credit: Jaime Monzon
As one of the major pioneers of Chicano rock'n'roll and later a successful Tejano singer, Rudy Tee Gonzales helped put San Antonio's famous West Side Sound on the map, inspiring everyone from Doug Sahm to ? and The Mysterians.
In 1952, 14 year old Rudy Tee Gonzales started his own conjunto band in San Antonio, Conjunto Los Panchitos. However all that changed when he first heard Johnny Guitar Watson, Bobby Blue Bland and other national R&B. He immediately started a new band enlisting Big Ralph Sanchez (Big Ralph & The Gigolos) on sax, brother Red Gonzales on drums and others. By the late 1950’s they cut some of the earliest Chicano rock and roll on small San Antonio labels. Many of these were written by Rudy, including “I Cry, Cry” (Rio), “Indian Rock” (Blaze) and “Morning Glory” (Red Top).
1961 brought their first big package show with Mexican performers playing at the Alameda Theatre in San Antonio. Now known as (Rudy &) The Reno Bops, Gonzales was recording for Renner Records, doing covers of popular R&B and Rock’n’Roll songs which Rudy had translated into Spanish including “Tossing & Turning” as “Vueltas y Vueltas” , “The Twist” as “El Twist”, “Don’t Cry No More” as “No Llores Mas”.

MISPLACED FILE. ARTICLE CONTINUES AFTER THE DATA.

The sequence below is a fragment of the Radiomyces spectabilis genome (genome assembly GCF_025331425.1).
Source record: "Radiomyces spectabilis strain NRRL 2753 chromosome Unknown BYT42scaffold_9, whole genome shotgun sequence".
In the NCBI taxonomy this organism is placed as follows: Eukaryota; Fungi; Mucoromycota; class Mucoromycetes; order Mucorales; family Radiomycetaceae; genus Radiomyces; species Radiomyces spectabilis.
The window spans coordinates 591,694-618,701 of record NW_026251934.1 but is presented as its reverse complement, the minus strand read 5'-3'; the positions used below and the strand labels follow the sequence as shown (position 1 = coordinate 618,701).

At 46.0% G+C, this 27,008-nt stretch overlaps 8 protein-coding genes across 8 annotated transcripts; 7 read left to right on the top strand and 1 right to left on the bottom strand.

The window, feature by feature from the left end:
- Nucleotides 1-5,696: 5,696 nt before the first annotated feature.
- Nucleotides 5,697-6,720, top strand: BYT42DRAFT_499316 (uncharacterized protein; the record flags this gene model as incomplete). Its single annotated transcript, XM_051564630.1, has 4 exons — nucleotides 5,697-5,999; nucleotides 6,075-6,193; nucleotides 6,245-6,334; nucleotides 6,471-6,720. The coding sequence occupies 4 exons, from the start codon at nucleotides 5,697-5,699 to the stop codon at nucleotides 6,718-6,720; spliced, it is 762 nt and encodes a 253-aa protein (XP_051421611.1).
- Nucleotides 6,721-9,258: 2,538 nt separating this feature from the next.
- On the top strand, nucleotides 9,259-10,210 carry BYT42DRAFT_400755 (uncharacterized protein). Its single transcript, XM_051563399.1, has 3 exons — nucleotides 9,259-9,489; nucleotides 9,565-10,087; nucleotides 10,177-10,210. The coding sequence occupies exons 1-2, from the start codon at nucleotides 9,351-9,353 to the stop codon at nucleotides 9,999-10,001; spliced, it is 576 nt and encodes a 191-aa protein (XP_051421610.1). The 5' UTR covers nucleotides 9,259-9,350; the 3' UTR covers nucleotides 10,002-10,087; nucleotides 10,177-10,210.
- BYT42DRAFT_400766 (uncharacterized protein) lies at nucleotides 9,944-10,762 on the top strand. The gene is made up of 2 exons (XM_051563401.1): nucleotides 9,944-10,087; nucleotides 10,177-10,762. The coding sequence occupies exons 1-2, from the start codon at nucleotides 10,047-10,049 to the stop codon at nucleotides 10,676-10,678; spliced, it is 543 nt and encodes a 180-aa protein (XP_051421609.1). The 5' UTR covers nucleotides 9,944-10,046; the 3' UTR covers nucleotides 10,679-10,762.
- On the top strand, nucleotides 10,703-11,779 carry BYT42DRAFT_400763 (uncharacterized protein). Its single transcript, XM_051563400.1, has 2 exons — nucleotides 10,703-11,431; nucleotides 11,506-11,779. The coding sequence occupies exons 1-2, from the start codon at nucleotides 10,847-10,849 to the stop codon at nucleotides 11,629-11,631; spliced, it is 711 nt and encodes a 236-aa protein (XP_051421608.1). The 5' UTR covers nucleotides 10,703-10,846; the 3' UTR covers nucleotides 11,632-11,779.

This act toured Texas, from SA to Corpus to Houston then off to California and on to the East Coast. Around this time Jesus Martinez and Los Teen Tops came to San Antonio for a show. Rudy and Los Teen Tops hit it off and Rudy found himself on a 30 hour train trip from San Antonio to Mexico City. He spent a few weeks down in Mexico playing bass and translating songs. Los Teen Tops wanted him to stay but Rudy was in the Army Reserves at the time and had to go back to SA.
In 1965, Pato Gonzales was Rudy’s promoter and booking agent. Pato along with wife Lily (owners of Bego Records) offered a deal to Rudy to co-own a new record label, soon dubbed Pa-Go-Go Records. The first act on the label was a little band out of Michigan called ? and The Mysterians. Their first release for Pa-Go-Go was “96 Tears” b/w “Midnight Hour”, produced by Rudy. The label went on to release many other highly sought after 45’s from 1965-1967.
The intervening 35+ years would see Rudy Tee continue to perform, most notably as a Tejano singer until 2015 when he was invited to appear as a headliner at Ponderosa Stomp in New Orleans. Rudy and the Reno Bops performed to over 1,500 music fanatics playing songs from their catalog not touched since their original release on 45 RPM. Their songs and energy sent the New Orleans crowd into a huge dance party, sparking a new interest in the subgenre of Texas music known as the “Westside Sound”.
2017 brings a special collaboration between Rudy and surf and twang killers King Pelican, performing material he hasn’t done since the early 60‘s. The new act captures the true sound and excitement of the era when Rudy was playing all over Texas, California and Mexico City. King Pelican has the big chops and driving beat to really showcase the raw energy of Rudy Tee and this collaboration is a must-see.
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